Monday, 26 March 2012

Bon Iver live at the Sydney Opera House

The stage was full of musical instruments on Bon Iver’s first night at the Sydney Opera House this March, ready for a much more ferocious and experimental performance of their quiet-sounding last two albums. In a live setting they really captured the dynamics of their songs, blending carefully constructed interludes with aggressive improvisation. Bon Iver slowed down the music, deliberating over the poetic lyrics and communicating with each other, and not the audience, as to what was to come next. In fact, frontman Justin Vernon probably only spoke a few times throughout the whole show, but the five-minute standing ovation pleading encore at the end showed that no fan in the Concert Hall was particularly disappointed.

 The show mainly focused on Justin Vernon, he even performed a delicate solo “re: Stacks” on acoustic guitar. However, for the majority of the concert it was bright lights, two booming drum sets and that famous falsetto. Vernon’s voice had less conviction than on the album tracks; maybe he had other things to focus on (like leading a nine-man band on the stage of an international icon.) There was much-loved single “Skinny Love” building up into an angsty chorus full of regret, all band members joining in – as well as “Holocene”, performed quite closely to its original form on the record, with the opening strums captivating the silent audience. Ragged material was draping from the roof of the stage, seeming just for aesthetics, but throughout the concert there were abstract projections on it, engulfing the musicians and reflecting back into the audience. It certainly wasn’t your usual Sunday night at the Opera House.

The brass section sounded the best live, especially the trumpets in “Hinnom, TX” and Colin Stetson’s impressive sax solo intro the bold yet vulnerable “Blood Bank” which was my favourite performance of the night. Despite Vernon mumbling into the mic to his devoted audience, he managed to get the hall singing along for the final “The Wolves (Act I and II)” with the swelling chorus line ‘what might have been lost’ echoing in the House. The songs appear delicate, hypnotic and seamless on the album but on this night they were much more forceful and overpowering.  A live Bon Iver displayed its musical talent but challenged its fans to listen to a more raw, extreme performance.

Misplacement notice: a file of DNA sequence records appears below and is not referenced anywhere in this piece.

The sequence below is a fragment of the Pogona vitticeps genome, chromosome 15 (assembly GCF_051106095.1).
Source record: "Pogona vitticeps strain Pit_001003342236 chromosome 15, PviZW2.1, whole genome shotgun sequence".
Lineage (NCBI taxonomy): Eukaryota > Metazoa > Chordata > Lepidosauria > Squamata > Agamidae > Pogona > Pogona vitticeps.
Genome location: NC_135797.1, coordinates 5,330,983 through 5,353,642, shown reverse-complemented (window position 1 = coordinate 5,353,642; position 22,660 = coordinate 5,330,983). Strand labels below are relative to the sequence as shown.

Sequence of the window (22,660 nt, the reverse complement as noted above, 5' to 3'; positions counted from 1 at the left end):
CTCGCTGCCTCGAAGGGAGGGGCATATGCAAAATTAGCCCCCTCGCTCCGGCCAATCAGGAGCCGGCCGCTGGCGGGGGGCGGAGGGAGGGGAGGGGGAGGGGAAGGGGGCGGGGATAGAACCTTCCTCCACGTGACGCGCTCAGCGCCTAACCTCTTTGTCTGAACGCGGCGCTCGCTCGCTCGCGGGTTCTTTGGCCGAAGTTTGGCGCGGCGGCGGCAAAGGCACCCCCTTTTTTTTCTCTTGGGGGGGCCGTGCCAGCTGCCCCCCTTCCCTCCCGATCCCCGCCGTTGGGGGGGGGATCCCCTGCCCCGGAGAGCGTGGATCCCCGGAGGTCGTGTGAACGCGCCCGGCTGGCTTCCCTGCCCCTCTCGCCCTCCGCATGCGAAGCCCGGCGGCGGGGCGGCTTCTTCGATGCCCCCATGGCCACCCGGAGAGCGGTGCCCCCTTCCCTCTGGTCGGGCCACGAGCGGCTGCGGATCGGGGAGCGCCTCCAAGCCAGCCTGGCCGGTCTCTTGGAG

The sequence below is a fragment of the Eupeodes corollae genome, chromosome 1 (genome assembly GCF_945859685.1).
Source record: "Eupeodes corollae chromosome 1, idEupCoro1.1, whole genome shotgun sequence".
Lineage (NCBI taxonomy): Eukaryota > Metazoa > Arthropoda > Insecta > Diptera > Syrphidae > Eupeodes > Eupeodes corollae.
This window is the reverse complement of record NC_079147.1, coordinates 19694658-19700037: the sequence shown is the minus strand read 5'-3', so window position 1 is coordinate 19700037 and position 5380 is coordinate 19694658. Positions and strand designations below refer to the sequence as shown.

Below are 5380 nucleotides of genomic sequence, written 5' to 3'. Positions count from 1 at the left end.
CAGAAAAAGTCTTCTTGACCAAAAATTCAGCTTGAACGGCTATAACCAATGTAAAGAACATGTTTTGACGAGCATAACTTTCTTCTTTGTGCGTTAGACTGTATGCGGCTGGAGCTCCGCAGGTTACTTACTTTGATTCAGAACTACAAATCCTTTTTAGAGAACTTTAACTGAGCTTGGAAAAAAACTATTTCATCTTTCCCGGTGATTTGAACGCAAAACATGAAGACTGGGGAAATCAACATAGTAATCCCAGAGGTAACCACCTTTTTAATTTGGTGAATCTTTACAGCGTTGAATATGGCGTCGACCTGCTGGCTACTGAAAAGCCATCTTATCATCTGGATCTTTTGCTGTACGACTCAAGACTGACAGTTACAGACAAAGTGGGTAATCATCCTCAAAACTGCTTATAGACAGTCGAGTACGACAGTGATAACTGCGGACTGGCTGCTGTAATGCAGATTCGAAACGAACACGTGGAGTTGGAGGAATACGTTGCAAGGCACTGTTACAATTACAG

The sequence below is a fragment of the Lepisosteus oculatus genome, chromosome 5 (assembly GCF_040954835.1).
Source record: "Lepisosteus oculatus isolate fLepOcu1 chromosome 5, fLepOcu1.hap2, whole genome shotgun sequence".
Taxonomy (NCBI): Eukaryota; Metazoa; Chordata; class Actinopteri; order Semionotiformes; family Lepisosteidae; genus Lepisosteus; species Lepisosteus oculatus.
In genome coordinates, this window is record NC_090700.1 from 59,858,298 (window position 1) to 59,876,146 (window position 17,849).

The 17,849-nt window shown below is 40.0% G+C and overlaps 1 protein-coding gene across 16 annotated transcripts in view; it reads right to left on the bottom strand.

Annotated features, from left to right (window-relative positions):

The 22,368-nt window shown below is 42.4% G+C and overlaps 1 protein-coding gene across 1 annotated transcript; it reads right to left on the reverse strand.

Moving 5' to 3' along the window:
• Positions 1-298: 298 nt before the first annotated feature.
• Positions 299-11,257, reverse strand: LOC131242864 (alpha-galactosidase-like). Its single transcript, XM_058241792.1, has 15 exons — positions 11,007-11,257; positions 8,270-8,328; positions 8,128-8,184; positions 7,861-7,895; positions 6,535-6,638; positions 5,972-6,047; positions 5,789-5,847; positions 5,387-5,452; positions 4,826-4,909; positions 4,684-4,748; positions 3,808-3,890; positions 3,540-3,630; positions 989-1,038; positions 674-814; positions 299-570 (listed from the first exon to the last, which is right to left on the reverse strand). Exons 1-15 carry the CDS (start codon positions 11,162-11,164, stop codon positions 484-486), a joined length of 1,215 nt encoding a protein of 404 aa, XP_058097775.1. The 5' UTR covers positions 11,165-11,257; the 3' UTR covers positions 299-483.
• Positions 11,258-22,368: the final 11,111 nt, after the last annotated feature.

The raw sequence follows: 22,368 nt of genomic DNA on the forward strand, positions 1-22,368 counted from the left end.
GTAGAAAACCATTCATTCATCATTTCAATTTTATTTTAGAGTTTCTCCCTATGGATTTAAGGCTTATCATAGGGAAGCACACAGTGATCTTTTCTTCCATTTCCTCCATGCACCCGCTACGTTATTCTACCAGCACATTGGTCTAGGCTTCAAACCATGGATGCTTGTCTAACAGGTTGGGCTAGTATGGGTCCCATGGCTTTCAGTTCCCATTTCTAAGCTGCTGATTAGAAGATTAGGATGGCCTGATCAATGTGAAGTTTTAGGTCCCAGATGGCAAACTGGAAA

Tuesday, 6 March 2012

Remembering Sparklehorse- "It's A Wonderful Life"

Back in the days before every indie band took a three-month-long hiatus to the nearest rural shack for album inspiration—there was Sparklehorse, and his 2001 hit ‘It’s A Wonderful Life.’ A little bit folk, a little bit electronic- the music of Virginian-born Mark Linous never really hit off commercially; despite this he toured with Radiohead in 1996 and gained the respect and appreciation of the music elite and mag industry (with write-ups in the Rolling Stone and NME).

A fatal drug overdose was said to have inspired this track- but it’s also about seeking hope in the world and both embracing and overcoming depression, loneliness and alienation. There’s some great animal imagery and cryptic lyrics: “I’m full of bees who died at sea” – take what you will.  The solid waltz played on a kilter optigan (a sort of old organ) provides the foundations to a haunting, fragile melody- dotted with radio static and played through a crackling filter.

‘It’s A Wonderful Life’ is a good starting point to explore Sparklehorse as a band. Besides, we love rediscovering forgotten musical treasures. You may even recognise it from the Skins season 3 soundtrack.

Sadly Mark Linous killed himself on March 6, 2010- making the song’s optimism linger. This track truly is a riddle, wrapped in a mystery, wrapped in an enigma.

Published on Purple Sneakers.

Saturday, 3 March 2012

R.I.P. Davy Jones

Davy Jones, singer for late-60s band The Monkees, died this week at the age of 66. Labelled the "cute monkee", he wasn't especially instrumentally talented (he played tambourine when not on vocals), but was part of a family-friendly phenomenon that gave carefree pop to its loving fans.

Davy Jones was born in 1945 and he began his career as an actor on various British television shows. After a casting as 'the Artful Dodger' in a West End production of Oliver!, his vocal talents were noticed and Jones appeared on the Ed Sullivan Show among others. At the young age of 21 he started his famous role as the Monkees' frontman- playing tambourine and singing on hits like 'Daydream Believer' and  'I Wanna Be Free.'

According to his publicist, Jones died of a heart attack at his home in Florida. Here is appearing as himself on the Brady Bunch Show, where he attended Marcia's prom to save her from social ruin.